Mines Research Reveals New Findings on One of the Earliest Iguanodont Dinosaurs of North America

SDSMT hispanic outlook jobs higher education

RAPID CITY, S.D. – New research published by paleontologists at the South Dakota School of Mines & Technology reveals an herbivorous dinosaur from the Black Hills as more than 20 million years older than previously thought.

Findings published this week in the online journal PeerJ are significant because they could help piece together the evolutionary picture of the Dakotadon lakotaensis and its descendants.

New research by South Dakota Mines paleontologist Darrin Pagnac, Ph.D., and Clint Boyd, Ph.D., former Mines paleontologist now employed with the North Dakota Geological Survey, determined the dinosaur is between 135 million and 127 million years old, putting it in the geologic age of the early Cretaceous period, making it one of the earliest types of such dinosaurs known from North America.

The fossil housed at the university is the only Dakotadon lakotaensis specimen known to exist.

Dakotadon lakotaensis is an iguanodont, a type of herbivorous dinosaur that lived throughout the northern hemisphere in the early Cretaceous period. Iguanodonts are characterized by an elongate, horse-like skull, robust hind limbs and shortened forelimbs with an immobile “spike” in place of a thumb.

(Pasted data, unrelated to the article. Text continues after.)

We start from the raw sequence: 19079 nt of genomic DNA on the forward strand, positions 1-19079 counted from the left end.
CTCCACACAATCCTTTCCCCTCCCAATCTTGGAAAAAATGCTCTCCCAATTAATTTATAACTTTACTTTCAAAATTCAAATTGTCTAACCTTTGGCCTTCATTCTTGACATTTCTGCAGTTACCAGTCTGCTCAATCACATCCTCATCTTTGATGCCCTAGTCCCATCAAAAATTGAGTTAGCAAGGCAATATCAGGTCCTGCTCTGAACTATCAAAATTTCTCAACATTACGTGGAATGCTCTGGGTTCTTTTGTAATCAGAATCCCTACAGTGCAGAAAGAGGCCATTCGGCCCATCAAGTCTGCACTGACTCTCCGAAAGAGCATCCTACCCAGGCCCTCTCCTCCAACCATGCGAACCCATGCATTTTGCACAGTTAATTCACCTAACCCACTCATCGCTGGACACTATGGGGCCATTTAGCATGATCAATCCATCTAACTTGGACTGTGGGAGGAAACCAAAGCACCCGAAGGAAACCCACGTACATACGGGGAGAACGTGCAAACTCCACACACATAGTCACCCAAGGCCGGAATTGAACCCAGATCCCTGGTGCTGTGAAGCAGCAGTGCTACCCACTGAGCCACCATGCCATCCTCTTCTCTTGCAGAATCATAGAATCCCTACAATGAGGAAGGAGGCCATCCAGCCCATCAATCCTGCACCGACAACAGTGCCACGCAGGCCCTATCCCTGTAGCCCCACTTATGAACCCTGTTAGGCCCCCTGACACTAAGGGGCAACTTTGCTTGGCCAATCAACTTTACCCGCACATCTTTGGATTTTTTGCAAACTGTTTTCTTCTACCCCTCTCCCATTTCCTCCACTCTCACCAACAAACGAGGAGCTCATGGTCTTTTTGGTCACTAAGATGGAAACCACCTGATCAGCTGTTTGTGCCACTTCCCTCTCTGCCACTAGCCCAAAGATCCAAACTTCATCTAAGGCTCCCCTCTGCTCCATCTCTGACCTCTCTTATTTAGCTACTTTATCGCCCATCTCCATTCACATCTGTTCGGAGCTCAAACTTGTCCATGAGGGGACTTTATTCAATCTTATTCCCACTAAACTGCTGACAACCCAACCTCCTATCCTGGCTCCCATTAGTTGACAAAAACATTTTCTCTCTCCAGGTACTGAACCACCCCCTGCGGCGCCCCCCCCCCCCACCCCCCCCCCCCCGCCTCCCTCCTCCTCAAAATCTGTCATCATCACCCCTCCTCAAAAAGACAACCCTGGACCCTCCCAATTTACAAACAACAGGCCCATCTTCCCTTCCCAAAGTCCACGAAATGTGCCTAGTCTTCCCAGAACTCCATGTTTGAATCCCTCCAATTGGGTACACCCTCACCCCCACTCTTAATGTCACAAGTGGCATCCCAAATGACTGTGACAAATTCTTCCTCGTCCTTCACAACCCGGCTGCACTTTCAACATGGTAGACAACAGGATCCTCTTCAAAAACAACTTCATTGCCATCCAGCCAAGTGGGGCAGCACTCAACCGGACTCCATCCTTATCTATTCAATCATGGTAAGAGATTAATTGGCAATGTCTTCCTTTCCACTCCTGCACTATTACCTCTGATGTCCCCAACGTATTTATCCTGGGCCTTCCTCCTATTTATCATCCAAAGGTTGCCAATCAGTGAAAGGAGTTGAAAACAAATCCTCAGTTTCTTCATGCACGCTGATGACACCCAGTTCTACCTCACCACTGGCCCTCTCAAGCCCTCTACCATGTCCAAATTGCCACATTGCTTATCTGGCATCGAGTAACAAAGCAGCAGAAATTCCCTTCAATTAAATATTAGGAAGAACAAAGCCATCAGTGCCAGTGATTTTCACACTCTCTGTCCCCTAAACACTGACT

The specimen was donated to the university’s Museum of Geology in the mid 1970s after Louis Rossow discovered it on his property east of Whitewood in an outcropping of the Lower Cretaceous Lakota Formation. In 1989, it was described as Iguanodon lakotaensis in a paper by David Weishampel and Philip Bjork, former Museum of Geology director. Subsequent work in 2008 revealed it to be a new genus, hence the new name Dakotadon.

The original site of excavation was relocated in 2014 with the aid of Rossow’s grandchildren. Relocation of the site helped Pagnac and Boyd determine the precise age of the specimen. 

At the Paleontology Research Laboratory on campus, then preparator Mindy Householder conducted additional preparation and conservation, revealing new anatomy and other information not included in the original description.

Householder’s work exposed several new bones not included in the original description and revealed some bones that were previously misidentified. Extensive deformation due to fossilization processes in areas of the skull was also noted that influenced inaccuracies in prior descriptions and reconstructions, according to Pagnac and Boyd.

“Mr. Rossow discovered an exceedingly important specimen, the only of its type known worldwide. The cranial anatomy of Dakotadon is revealing a great deal about the evolution of these herbivorous dinosaurs between the late Jurassic and early Cretaceous periods,” Pagnac said.